Monthly Archives: November 2015

Curried Pumpkin Chickpeas

One of my favorite things about fall is the food – go figure! I love pumpkin and squash – they are so satisfying, nutritious and versatile!

This recipe works equally well with canned pumpkin or roasted mashed fresh pumpkin or squash – buttercup is my favorite for this recipe because of its density – but any will work.

I first tried creating this recipe for my husband who has recently gone to several meatless meals each week. My inspiration came from a recipe a friend made at deer hunting camp; very appropriately he made the recipe with venison.  It was a hit!  The spicy curry playing off the earthy sweetness of the squash is a warm nourishing way to fuel body and soul after a day in the great outdoors.

I enjoy this served over roasted cauliflower (recipe follows) – I serve it to my husband over brown rice.

Ingredients:

2 tbsp (divided) safflower, canola or grapeseed oil (use something that is appropriate for high heat that is free of GMO)

1 onion, minced

3 garlic cloves, pressed or finely minced

2 tbsp curry powder

1/4 tsp red pepper flake                                                                                                                                                                                                                                                                                                                                                                                                                    

1 tsp turmeric

1 tsp ground allspice

1 tsp ground coriander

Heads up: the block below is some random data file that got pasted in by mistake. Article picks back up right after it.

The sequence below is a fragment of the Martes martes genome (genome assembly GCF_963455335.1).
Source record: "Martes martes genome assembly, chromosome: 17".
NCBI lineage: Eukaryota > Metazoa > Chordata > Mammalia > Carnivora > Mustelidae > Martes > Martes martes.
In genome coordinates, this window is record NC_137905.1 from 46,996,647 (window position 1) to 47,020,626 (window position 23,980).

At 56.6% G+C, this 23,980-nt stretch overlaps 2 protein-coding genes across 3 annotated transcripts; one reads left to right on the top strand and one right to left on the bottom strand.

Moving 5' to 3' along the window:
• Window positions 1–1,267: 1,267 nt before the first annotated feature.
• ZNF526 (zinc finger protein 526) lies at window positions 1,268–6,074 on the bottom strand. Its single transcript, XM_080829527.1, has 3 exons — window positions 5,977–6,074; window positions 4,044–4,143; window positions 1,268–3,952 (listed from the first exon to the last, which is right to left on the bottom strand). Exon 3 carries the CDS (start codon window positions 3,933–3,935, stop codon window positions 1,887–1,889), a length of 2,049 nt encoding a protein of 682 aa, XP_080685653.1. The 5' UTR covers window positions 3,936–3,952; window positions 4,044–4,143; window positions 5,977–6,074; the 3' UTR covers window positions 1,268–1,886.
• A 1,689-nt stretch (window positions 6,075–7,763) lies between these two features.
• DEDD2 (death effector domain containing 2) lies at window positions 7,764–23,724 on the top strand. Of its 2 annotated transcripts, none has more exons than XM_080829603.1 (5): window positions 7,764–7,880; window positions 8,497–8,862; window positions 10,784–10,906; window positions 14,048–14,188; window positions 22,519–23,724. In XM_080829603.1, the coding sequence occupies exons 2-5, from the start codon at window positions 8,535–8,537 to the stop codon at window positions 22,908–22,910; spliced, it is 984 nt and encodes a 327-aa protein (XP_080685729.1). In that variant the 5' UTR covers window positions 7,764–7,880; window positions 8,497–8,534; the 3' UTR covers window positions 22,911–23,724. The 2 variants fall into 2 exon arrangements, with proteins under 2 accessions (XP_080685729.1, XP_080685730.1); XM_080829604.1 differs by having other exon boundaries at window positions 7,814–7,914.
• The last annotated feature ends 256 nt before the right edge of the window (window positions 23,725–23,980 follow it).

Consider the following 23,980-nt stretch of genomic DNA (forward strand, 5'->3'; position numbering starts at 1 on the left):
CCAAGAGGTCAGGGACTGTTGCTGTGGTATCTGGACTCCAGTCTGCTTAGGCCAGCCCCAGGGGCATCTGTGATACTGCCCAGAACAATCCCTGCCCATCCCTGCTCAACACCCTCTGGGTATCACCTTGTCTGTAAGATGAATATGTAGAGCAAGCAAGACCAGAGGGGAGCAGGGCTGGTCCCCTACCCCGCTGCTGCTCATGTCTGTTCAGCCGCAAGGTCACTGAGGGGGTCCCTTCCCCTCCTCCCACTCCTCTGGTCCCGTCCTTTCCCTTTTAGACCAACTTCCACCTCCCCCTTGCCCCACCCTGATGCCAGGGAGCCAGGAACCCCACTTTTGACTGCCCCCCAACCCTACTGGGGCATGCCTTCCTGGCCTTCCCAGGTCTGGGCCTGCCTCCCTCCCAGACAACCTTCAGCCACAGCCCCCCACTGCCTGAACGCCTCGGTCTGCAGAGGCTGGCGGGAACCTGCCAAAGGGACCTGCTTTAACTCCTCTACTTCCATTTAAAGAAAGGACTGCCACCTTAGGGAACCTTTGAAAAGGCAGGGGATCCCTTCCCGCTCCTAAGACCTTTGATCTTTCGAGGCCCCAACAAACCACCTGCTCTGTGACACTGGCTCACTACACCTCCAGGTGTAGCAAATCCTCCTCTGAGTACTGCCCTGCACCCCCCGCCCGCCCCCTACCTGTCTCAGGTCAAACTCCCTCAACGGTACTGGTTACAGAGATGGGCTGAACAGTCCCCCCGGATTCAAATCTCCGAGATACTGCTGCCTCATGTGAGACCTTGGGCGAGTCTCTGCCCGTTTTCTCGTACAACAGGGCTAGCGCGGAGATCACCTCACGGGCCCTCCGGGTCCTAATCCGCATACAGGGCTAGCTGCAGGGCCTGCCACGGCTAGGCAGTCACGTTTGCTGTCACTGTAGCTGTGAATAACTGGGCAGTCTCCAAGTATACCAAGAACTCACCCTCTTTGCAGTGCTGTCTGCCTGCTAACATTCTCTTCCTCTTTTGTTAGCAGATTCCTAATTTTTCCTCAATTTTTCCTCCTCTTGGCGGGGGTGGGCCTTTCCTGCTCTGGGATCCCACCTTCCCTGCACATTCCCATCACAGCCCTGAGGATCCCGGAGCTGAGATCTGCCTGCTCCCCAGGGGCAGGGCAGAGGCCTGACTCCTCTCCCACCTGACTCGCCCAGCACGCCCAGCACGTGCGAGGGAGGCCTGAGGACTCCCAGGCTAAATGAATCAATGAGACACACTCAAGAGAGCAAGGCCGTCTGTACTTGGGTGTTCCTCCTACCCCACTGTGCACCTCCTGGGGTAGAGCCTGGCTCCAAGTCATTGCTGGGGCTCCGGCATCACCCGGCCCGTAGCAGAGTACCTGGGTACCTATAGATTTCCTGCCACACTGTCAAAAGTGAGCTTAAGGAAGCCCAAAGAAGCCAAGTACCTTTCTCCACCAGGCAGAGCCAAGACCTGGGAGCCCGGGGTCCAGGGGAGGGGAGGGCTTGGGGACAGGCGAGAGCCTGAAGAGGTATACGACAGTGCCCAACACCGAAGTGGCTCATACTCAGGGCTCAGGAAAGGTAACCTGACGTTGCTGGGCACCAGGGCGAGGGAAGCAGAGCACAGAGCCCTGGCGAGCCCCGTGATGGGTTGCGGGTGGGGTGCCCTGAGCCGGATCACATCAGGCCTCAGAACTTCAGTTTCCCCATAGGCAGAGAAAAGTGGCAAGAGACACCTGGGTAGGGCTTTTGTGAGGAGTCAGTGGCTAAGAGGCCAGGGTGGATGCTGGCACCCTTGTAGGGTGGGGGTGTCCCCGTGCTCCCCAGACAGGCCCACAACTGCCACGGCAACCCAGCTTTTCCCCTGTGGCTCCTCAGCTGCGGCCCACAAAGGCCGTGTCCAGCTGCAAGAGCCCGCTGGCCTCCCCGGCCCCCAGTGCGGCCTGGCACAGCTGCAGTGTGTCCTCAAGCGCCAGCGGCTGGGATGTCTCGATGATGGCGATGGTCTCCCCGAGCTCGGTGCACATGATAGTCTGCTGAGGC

1 15 oz can diced tomatoes or 1 1/2 cups diced fresh tomatoes

1 – 2 Tbsp. tomato paste

1 – 15 oz can pumpkin or 1 1/2 cups diced fresh pumpkin or winter squash (such as buttercup, butternut or acorn)

3⁄4 cup vegetable stock

2 cans chickpeas or 3 cups cooked from dried (I find it very easy and cost-effective to cook my own beans.  I soak them overnight and cook them in large batches.  I freeze them in measured quantities covered in their cooking liquid – then have them on the ready for recipes like this!)

2 handfuls finely julienned kale or spinach (if using kale that has a thick mid rib – remove the mid rib, chop finely and salute along with the onion at the start of cooking.

If you like cilantro – it goes well in here – I don’t care for it so I leave it out.  It’s one of those love it or leave it kind of flavors – you choose(:

Coarse sea salt and freshly ground pepper

Method:

Preheat large dutch oven or soup pot over medium high heat.  Meanwhile mix pressed garlic with 1 tbsp oil.   Add 1 tbsp oil to heated pan.  Add onion, sprinkle with a small amount of salt.  Saute, stirring frequently for 3-5 minutes or until translucent and just beginning to brown.  Stir in curry powder, red pepper flakes, turmeric, allspice and coriander to release their flavors – cook for about 30 seconds, then stir in garlic and oil mixture.  Cook, stirring for an additional 30 seconds.  Pour in tomatoes, tomato paste, vegetable stock, chickpeas and pumpkin.  Bring to a boil, reduce heat to a low simmer.  Simmer for 45 minutes or until pumpkin is tender if using fresh.  Finely stir in kale and allow to rest off heat for 5 minutes before serving to tenderize the kale.  Serve over brown rice or roasted cauliflower.  This also freezes well – making it ideal for make ahead lunches!

Curried Pumpkin Chickpeas

Curried Pumpkin Chickpeas

 

Recipe for Roasted Cauliflower

Ingredients:

1 head cauliflower

high heat, non GMO oil for rubbing

parchment paper

rimmed baking sheet

aluminum foil

Method:

Preheat oven to 450 degrees.  Line baking sheet with parchment paper.  Trim off parts of the stem that you don’t care to eat.  After washing it, pat dry and rub the head with a small amount of oil.  Drizzle a couple of teaspoons onto the parchment lined sheet.  Set the head of cauliflower on a cutting board, stem side down.  Cut the head in half – lay each half on its flat side and cut each half into 4 wedges.  The wedge shape gives nice flat surfaces to maximize browning and caramelization.   Arrange wedge on the sheet so thick ends are towards the rim and skinny tips are towards the center – this will facilitate more even cooking.  Loosely cover with a sheet of aluminum foil.  Bake for 20 minutes.  Turn each wedge and return sheet to oven without the aluminum foil and continue baking for another 20 minutes or until tender.